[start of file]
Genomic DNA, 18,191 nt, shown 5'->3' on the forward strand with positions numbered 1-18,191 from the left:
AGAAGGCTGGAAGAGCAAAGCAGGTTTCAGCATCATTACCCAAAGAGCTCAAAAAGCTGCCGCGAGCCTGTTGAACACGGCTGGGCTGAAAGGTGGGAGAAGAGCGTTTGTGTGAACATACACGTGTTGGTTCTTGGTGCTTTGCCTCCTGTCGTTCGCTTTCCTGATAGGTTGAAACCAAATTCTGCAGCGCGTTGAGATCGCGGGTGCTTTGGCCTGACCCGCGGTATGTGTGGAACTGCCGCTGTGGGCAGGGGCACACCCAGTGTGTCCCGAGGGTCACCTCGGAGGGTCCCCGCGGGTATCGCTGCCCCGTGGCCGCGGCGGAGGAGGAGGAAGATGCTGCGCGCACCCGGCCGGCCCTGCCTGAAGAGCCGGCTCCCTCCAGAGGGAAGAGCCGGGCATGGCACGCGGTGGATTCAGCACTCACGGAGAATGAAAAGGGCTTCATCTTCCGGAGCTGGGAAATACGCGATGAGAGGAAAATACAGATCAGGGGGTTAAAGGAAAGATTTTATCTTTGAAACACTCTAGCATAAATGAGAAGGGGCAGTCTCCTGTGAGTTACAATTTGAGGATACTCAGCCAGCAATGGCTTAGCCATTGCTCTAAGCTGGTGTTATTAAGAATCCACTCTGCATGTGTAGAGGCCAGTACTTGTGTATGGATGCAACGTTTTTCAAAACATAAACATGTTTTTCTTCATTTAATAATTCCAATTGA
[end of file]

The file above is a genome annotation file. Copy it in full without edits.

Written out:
Genomic DNA, 18,191 nt, shown 5'->3' on the forward strand with positions numbered 1-18,191 from the left:
AGAAGGCTGGAAGAGCAAAGCAGGTTTCAGCATCATTACCCAAAGAGCTCAAAAAGCTGCCGCGAGCCTGTTGAACACGGCTGGGCTGAAAGGTGGGAGAAGAGCGTTTGTGTGAACATACACGTGTTGGTTCTTGGTGCTTTGCCTCCTGTCGTTCGCTTTCCTGATAGGTTGAAACCAAATTCTGCAGCGCGTTGAGATCGCGGGTGCTTTGGCCTGACCCGCGGTATGTGTGGAACTGCCGCTGTGGGCAGGGGCACACCCAGTGTGTCCCGAGGGTCACCTCGGAGGGTCCCCGCGGGTATCGCTGCCCCGTGGCCGCGGCGGAGGAGGAGGAAGATGCTGCGCGCACCCGGCCGGCCCTGCCTGAAGAGCCGGCTCCCTCCAGAGGGAAGAGCCGGGCATGGCACGCGGTGGATTCAGCACTCACGGAGAATGAAAAGGGCTTCATCTTCCGGAGCTGGGAAATACGCGATGAGAGGAAAATACAGATCAGGGGGTTAAAGGAAAGATTTTATCTTTGAAACACTCTAGCATAAATGAGAAGGGGCAGTCTCCTGTGAGTTACAATTTGAGGATACTCAGCCAGCAATGGCTTAGCCATTGCTCTAAGCTGGTGTTATTAAGAATCCACTCTGCATGTGTAGAGGCCAGTACTTGTGTATGGATGCAACGTTTTTCAAAACATAAACATGTTTTTCTTCATTTAATAATTCCAATTGA